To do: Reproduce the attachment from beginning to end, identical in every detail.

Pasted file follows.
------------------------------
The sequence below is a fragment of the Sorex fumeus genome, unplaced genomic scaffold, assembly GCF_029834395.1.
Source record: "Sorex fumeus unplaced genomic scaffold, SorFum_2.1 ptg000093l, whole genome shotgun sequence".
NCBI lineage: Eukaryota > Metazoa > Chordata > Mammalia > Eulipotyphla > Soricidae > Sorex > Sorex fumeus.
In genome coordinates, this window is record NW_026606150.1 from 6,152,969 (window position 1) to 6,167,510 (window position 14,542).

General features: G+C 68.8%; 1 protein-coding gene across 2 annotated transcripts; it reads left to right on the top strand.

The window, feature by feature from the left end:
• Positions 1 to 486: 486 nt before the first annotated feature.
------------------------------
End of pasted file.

The sequence below is a fragment of the Sorex fumeus genome, unplaced genomic scaffold, assembly GCF_029834395.1.
Source record: "Sorex fumeus unplaced genomic scaffold, SorFum_2.1 ptg000093l, whole genome shotgun sequence".
NCBI lineage: Eukaryota > Metazoa > Chordata > Mammalia > Eulipotyphla > Soricidae > Sorex > Sorex fumeus.
In genome coordinates, this window is record NW_026606150.1 from 6,152,969 (window position 1) to 6,167,510 (window position 14,542).

General features: G+C 68.8%; 1 protein-coding gene across 2 annotated transcripts; it reads left to right on the top strand.

The window, feature by feature from the left end:
• Positions 1 to 486: 486 nt before the first annotated feature.